Financial education makes sense at home and school, survey finds

Parents and schools should take the lead in educating kids on financial literacy, says a survey conducted for the Canadian Institute of Char­tered Accountants.

But governments and the finan­cial services industry itself also need to step up and make sure to­day's youth learn basic money smarts, the telephone survey of more than 1,000 Canadians found.

"We're all very busy people, we have a lot on our plate and (financial literacy) is just one of those things that has fallen by the wayside:" said Nicholas Cheung, a senior official with the Canadian Institute of Chartered Accountants.

It also comes from learning from parents" - but many parents say they feel ill-equipped to teach their children, he added.

The survey, conducted by Harris Decima last summer, found that 85 per cent of those contacted believe schools should teach money management, and 98 per cent said par­ents should.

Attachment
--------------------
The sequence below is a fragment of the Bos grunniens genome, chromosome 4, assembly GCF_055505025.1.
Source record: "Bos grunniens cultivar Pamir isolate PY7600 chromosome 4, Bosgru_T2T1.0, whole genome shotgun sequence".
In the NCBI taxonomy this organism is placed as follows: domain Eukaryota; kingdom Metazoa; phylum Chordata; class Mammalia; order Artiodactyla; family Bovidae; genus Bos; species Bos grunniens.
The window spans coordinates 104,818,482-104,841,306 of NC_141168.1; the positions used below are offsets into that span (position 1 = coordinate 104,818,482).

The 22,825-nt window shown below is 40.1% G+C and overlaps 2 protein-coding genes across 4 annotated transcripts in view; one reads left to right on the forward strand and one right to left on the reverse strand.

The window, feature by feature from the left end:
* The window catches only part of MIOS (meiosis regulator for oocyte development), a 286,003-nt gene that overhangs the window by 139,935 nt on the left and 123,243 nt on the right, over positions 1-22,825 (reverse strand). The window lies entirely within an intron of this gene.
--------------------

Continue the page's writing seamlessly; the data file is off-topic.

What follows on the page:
However, while 78 per cent of par­ents have tried to, most don't feel they succeeded, it also found.

Next fall, the Ontario government will add money management issues to the curriculum in several subject areas starting in Grade 4.

"The focus will be on helping stu­dents develop critical money-man­agement skills and will include ... concepts of income, money, earn­ing, saving, spending, investing, budgeting, credit and borrowing, risks and rewards:' said Mike Feen­stra, spokesperson for Education Minister Leona Dombrowsky.

Cheung says financial literacy is a lifelong learning process. "Saving money for a new baby, whether to buy or rent a home, or save for re­tirement - financial literacy has to be throughout your life!"

The survey was conducted last June and July, and is considered accurate to plus or minus 31 per­centage points, 19 times out of 20.

Kristen Rushowy,
Education Reporter
Toronto Star

1 comment:

Dan Zwicker said...

Congratulations to the CICA for conducting the survey and to the Province of Ontario for implementing its findings.

Dan Zwicker, CFP